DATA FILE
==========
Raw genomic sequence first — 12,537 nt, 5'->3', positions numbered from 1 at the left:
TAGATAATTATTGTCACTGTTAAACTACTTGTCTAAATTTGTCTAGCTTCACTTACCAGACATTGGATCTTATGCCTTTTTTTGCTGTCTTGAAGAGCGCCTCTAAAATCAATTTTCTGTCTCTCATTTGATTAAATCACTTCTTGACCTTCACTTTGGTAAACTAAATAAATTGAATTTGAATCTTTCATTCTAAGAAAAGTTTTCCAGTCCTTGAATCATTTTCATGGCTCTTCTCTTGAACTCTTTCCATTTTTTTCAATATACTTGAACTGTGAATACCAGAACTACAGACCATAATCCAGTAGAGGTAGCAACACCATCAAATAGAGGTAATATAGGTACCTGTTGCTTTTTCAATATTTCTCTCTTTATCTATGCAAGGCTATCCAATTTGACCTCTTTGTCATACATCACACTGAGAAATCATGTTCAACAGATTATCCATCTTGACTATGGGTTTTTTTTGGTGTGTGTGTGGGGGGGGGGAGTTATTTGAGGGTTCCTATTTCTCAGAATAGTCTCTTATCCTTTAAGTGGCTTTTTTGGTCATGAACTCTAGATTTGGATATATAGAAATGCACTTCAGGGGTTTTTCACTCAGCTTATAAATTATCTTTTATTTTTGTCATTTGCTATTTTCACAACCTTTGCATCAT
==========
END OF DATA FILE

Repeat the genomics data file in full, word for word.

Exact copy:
Raw genomic sequence first — 12,537 nt, 5'->3', positions numbered from 1 at the left:
TAGATAATTATTGTCACTGTTAAACTACTTGTCTAAATTTGTCTAGCTTCACTTACCAGACATTGGATCTTATGCCTTTTTTTGCTGTCTTGAAGAGCGCCTCTAAAATCAATTTTCTGTCTCTCATTTGATTAAATCACTTCTTGACCTTCACTTTGGTAAACTAAATAAATTGAATTTGAATCTTTCATTCTAAGAAAAGTTTTCCAGTCCTTGAATCATTTTCATGGCTCTTCTCTTGAACTCTTTCCATTTTTTTCAATATACTTGAACTGTGAATACCAGAACTACAGACCATAATCCAGTAGAGGTAGCAACACCATCAAATAGAGGTAATATAGGTACCTGTTGCTTTTTCAATATTTCTCTCTTTATCTATGCAAGGCTATCCAATTTGACCTCTTTGTCATACATCACACTGAGAAATCATGTTCAACAGATTATCCATCTTGACTATGGGTTTTTTTTGGTGTGTGTGTGGGGGGGGGGAGTTATTTGAGGGTTCCTATTTCTCAGAATAGTCTCTTATCCTTTAAGTGGCTTTTTTGGTCATGAACTCTAGATTTGGATATATAGAAATGCACTTCAGGGGTTTTTCACTCAGCTTATAAATTATCTTTTATTTTTGTCATTTGCTATTTTCACAACCTTTGCATCAT